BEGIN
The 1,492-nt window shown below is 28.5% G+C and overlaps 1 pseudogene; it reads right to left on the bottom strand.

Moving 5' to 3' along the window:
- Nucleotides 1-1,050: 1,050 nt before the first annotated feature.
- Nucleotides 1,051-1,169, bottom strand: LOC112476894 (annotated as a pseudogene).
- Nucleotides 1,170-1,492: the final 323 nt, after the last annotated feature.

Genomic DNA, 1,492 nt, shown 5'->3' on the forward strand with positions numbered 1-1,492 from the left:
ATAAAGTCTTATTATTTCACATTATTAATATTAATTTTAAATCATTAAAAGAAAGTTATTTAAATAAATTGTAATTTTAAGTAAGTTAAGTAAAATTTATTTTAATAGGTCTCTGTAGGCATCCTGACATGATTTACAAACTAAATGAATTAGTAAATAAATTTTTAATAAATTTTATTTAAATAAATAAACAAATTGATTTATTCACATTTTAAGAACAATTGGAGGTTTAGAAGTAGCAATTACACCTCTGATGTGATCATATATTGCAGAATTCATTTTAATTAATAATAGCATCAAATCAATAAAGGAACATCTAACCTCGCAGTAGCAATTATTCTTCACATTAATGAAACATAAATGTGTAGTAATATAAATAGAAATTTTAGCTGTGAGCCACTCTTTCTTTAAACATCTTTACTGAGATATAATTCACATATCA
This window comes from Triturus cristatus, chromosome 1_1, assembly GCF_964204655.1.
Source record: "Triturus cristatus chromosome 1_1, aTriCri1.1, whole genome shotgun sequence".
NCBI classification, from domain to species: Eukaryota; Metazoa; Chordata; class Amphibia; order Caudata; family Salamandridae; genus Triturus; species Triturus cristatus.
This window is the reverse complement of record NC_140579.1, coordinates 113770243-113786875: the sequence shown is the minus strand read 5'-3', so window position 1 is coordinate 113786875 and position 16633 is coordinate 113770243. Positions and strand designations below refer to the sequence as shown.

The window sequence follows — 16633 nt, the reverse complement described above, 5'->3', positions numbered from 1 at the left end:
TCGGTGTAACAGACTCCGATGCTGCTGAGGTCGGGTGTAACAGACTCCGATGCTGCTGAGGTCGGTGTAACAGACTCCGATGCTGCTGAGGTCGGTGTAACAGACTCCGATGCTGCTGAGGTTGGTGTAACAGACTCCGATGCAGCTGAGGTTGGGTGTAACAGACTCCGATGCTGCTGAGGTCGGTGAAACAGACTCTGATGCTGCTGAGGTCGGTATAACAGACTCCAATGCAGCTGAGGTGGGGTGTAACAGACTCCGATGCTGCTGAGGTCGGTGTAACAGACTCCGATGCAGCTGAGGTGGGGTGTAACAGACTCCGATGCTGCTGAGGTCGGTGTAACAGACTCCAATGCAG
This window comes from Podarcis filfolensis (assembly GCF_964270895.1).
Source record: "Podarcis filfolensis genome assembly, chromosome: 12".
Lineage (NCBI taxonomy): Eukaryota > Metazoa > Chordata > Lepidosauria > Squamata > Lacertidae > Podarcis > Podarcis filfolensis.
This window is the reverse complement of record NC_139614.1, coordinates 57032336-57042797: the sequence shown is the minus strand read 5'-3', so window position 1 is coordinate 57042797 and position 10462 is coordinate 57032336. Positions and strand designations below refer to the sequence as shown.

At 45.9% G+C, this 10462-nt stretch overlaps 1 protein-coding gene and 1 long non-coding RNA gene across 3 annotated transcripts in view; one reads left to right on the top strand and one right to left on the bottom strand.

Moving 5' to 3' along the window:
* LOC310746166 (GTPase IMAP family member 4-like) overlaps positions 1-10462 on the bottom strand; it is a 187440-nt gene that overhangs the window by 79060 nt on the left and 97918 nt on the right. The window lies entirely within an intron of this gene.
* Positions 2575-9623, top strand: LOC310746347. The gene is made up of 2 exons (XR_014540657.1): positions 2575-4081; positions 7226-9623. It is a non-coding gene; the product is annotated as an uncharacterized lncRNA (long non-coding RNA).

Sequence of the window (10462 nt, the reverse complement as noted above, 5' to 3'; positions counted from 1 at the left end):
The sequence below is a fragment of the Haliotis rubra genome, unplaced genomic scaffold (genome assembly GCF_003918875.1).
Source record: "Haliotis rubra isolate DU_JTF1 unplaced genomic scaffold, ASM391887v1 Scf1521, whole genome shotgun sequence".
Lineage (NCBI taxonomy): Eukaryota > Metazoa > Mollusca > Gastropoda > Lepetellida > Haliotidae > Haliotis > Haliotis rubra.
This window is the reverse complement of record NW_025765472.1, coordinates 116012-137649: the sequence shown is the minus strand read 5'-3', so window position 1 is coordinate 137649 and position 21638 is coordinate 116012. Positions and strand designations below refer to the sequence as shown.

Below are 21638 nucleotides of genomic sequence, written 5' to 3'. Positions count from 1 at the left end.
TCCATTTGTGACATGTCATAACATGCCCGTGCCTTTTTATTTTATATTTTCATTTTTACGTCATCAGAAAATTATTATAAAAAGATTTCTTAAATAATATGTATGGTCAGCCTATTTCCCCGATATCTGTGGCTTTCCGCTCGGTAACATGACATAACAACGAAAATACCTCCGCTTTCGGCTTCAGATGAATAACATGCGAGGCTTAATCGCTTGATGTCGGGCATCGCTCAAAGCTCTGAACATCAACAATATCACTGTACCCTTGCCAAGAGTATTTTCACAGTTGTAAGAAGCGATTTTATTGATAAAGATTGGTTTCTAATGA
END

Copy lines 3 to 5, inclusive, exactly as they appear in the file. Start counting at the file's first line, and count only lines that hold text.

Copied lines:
- Nucleotides 1-1,050: 1,050 nt before the first annotated feature.
- Nucleotides 1,051-1,169, bottom strand: LOC112476894 (annotated as a pseudogene).
- Nucleotides 1,170-1,492: the final 323 nt, after the last annotated feature.